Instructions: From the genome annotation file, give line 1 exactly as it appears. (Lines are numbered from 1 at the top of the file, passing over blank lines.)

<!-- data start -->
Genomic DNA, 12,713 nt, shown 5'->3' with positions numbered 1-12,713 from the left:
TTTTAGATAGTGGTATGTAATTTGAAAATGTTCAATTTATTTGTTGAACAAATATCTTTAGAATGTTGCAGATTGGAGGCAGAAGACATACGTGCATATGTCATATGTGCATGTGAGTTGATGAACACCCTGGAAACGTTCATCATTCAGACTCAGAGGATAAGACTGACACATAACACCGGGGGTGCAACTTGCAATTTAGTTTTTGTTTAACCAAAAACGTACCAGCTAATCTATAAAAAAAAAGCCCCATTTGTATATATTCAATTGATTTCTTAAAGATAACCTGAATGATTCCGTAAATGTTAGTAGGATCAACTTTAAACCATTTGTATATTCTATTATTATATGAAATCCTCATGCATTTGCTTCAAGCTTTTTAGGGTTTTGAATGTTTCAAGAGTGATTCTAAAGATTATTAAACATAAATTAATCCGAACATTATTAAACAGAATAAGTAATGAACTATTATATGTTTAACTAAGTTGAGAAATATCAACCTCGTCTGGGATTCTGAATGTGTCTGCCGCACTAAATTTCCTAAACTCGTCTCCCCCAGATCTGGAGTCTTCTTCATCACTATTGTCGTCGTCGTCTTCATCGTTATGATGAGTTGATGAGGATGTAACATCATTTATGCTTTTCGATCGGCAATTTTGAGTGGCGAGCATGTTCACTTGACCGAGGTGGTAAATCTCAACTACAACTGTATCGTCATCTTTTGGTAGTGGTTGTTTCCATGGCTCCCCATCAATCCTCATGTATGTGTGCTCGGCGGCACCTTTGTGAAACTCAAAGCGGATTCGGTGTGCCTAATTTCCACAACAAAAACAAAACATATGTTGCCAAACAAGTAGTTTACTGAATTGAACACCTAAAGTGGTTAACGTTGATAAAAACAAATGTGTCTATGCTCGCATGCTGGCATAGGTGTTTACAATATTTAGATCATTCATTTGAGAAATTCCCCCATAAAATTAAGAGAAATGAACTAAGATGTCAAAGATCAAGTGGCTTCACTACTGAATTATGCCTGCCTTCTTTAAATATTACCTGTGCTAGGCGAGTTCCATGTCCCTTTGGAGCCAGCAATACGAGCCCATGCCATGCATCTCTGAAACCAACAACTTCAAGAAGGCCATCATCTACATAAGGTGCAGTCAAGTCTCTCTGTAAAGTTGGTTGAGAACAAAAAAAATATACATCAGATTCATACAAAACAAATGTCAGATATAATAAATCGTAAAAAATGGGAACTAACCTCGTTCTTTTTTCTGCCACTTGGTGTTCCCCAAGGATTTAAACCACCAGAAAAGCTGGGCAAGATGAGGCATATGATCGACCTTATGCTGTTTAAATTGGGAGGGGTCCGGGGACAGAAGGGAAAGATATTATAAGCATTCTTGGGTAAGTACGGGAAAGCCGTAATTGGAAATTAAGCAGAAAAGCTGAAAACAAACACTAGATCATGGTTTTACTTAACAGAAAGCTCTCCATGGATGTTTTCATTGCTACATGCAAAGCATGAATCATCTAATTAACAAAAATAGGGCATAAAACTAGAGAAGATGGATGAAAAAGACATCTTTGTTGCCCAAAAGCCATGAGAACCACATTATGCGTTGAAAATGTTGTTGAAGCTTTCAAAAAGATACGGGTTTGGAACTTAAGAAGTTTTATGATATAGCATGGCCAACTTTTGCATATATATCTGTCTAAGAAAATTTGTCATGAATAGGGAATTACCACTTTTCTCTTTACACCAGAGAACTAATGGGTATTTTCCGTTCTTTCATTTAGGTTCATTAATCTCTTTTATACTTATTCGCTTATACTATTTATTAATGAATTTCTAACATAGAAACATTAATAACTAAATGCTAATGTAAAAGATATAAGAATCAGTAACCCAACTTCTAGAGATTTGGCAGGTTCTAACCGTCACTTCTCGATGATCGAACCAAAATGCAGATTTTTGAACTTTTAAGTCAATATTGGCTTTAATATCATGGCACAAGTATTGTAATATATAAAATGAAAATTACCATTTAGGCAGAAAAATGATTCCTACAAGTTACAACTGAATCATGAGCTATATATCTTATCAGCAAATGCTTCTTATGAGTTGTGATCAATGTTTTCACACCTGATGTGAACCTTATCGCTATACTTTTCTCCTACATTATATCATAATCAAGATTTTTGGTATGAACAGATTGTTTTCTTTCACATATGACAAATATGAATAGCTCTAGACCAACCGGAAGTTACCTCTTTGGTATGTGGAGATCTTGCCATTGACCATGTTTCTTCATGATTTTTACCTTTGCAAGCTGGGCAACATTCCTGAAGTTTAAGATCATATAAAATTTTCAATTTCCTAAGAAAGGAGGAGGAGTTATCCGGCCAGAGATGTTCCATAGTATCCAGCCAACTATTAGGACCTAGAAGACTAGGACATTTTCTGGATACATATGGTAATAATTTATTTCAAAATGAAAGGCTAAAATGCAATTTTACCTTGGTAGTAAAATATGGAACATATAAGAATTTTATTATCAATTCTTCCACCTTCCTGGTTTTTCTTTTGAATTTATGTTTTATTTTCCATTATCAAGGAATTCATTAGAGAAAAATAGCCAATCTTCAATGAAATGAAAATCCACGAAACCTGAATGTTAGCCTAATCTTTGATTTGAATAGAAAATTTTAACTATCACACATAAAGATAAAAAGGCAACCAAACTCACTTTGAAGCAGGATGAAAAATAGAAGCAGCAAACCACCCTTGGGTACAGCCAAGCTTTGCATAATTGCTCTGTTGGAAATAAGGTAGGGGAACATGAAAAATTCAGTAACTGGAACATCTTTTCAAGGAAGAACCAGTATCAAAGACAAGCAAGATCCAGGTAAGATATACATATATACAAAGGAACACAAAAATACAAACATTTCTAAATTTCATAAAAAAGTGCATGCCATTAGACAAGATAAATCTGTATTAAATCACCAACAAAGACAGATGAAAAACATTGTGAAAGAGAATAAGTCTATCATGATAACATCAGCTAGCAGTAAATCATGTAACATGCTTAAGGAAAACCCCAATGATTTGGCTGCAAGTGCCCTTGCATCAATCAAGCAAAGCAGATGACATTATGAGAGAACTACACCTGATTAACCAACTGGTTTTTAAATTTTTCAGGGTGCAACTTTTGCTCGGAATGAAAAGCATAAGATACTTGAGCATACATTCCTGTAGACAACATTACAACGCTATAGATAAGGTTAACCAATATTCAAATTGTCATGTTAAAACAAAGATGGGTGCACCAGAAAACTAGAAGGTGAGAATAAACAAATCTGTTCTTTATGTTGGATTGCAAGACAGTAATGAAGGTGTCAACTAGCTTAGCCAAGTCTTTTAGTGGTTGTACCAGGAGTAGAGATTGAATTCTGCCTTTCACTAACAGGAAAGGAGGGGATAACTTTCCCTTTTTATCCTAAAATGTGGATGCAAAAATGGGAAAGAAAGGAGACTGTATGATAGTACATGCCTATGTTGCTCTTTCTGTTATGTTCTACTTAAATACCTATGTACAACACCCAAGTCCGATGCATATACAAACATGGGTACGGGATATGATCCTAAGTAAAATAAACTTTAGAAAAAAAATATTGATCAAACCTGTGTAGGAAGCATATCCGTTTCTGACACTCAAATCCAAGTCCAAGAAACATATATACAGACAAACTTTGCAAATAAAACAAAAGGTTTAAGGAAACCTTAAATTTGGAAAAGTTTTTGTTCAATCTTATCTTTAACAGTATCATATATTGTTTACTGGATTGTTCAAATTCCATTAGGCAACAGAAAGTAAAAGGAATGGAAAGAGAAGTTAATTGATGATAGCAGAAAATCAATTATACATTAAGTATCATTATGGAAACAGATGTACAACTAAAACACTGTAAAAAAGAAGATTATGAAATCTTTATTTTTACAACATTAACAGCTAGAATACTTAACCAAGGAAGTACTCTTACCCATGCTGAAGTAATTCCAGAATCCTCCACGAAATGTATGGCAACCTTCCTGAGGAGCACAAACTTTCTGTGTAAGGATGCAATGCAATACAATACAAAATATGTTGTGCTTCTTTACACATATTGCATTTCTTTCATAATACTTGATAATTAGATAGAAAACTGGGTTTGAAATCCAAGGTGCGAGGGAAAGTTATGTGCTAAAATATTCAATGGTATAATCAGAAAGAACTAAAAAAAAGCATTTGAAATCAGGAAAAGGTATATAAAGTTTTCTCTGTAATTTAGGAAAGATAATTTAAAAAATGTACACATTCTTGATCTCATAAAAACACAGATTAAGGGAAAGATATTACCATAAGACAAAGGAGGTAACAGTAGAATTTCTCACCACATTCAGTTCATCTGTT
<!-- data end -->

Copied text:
Genomic DNA, 12,713 nt, shown 5'->3' with positions numbered 1-12,713 from the left: